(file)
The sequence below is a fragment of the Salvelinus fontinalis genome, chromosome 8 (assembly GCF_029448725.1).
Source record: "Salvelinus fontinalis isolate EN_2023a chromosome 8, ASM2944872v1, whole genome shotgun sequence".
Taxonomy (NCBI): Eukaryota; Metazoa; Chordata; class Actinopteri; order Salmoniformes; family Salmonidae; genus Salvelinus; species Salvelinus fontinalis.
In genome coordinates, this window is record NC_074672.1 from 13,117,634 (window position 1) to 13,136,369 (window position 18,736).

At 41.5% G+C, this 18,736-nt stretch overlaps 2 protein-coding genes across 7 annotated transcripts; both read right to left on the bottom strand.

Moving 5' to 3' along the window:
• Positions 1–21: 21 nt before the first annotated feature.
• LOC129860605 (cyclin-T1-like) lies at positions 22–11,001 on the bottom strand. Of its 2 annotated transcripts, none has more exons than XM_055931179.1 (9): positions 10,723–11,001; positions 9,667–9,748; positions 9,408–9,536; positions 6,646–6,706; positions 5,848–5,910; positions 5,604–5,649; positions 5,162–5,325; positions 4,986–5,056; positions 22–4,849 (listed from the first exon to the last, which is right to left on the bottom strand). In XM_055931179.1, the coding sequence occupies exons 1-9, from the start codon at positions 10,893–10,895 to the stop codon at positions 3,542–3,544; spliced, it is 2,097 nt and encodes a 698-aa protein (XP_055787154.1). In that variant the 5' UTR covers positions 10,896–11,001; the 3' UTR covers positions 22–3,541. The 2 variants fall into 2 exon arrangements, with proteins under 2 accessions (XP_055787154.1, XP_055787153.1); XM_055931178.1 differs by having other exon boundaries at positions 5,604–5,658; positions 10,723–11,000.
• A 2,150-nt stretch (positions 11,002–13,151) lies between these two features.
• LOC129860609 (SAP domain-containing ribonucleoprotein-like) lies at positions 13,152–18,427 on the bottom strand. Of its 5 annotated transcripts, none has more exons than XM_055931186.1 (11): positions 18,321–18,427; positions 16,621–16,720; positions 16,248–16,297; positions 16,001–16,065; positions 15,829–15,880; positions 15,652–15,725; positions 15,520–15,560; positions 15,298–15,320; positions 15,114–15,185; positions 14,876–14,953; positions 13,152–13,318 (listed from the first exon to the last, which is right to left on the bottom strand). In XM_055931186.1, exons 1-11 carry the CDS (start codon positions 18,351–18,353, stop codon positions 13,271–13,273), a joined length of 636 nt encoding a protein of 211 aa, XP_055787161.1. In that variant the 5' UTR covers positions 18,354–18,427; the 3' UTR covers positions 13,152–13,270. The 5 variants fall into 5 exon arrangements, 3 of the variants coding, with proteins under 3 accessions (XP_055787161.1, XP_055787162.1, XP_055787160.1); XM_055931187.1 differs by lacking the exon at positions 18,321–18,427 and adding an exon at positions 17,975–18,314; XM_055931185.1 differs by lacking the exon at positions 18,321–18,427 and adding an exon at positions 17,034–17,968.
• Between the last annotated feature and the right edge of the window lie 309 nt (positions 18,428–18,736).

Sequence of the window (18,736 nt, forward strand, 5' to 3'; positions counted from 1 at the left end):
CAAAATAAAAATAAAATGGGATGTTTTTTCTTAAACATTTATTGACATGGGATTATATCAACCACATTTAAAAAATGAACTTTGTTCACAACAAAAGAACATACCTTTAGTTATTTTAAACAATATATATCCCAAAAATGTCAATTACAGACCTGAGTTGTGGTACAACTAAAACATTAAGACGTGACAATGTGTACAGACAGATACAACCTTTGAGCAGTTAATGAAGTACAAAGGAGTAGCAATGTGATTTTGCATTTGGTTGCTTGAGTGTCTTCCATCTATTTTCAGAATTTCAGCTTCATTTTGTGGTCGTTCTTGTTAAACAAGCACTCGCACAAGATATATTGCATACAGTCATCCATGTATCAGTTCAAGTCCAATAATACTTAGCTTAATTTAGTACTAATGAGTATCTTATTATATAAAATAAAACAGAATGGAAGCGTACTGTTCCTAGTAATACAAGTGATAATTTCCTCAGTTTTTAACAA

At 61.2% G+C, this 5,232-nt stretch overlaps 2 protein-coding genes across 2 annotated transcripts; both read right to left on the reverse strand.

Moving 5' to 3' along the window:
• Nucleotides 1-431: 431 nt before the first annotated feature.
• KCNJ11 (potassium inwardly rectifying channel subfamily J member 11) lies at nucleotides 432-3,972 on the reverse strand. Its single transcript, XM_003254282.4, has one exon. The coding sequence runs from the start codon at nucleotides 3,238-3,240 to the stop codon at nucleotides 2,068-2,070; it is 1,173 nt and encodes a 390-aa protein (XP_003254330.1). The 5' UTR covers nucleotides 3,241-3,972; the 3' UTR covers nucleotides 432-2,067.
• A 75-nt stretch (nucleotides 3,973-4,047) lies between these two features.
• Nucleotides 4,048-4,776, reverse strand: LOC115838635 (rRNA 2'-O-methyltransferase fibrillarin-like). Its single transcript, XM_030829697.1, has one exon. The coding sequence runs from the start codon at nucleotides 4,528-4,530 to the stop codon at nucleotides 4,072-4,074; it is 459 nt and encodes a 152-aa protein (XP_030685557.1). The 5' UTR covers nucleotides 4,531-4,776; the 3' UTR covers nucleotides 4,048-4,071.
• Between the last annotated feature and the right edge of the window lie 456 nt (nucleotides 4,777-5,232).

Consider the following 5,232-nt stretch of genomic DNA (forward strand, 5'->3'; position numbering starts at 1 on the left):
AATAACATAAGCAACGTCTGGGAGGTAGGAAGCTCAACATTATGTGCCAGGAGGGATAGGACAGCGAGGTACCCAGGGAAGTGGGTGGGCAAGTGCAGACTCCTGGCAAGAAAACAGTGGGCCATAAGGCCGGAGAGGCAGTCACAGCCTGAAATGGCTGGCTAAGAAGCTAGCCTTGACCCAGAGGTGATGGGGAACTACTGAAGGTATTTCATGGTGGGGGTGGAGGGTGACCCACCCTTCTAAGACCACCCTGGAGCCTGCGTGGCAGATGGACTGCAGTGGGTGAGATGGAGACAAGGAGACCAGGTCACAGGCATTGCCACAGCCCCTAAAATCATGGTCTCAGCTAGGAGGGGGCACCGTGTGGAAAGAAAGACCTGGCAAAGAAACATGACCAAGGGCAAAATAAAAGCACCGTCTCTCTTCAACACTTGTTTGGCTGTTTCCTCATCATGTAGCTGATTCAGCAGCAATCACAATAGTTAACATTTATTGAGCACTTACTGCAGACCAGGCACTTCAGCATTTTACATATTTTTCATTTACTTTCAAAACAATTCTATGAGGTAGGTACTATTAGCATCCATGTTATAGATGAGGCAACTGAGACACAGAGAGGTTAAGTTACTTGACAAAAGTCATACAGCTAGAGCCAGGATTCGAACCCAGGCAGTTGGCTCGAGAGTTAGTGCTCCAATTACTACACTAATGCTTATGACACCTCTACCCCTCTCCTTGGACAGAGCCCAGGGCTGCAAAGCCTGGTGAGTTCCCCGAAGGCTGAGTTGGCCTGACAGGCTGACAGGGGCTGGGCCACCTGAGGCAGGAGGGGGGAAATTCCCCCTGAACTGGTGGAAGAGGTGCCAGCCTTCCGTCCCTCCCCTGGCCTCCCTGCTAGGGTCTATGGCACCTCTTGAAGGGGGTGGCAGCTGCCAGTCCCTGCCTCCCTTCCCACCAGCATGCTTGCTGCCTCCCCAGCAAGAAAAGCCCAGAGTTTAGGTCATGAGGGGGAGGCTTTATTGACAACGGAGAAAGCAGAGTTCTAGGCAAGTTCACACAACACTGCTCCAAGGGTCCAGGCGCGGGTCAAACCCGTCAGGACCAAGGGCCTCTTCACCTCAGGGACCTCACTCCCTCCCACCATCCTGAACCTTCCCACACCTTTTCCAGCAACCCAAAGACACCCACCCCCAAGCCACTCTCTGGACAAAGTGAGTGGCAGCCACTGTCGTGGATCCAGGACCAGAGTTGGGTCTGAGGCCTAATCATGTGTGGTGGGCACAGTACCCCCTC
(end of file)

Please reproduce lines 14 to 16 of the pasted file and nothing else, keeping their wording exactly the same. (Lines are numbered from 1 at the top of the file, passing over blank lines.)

At 61.2% G+C, this 5,232-nt stretch overlaps 2 protein-coding genes across 2 annotated transcripts; both read right to left on the reverse strand.

Moving 5' to 3' along the window:
• Nucleotides 1-431: 431 nt before the first annotated feature.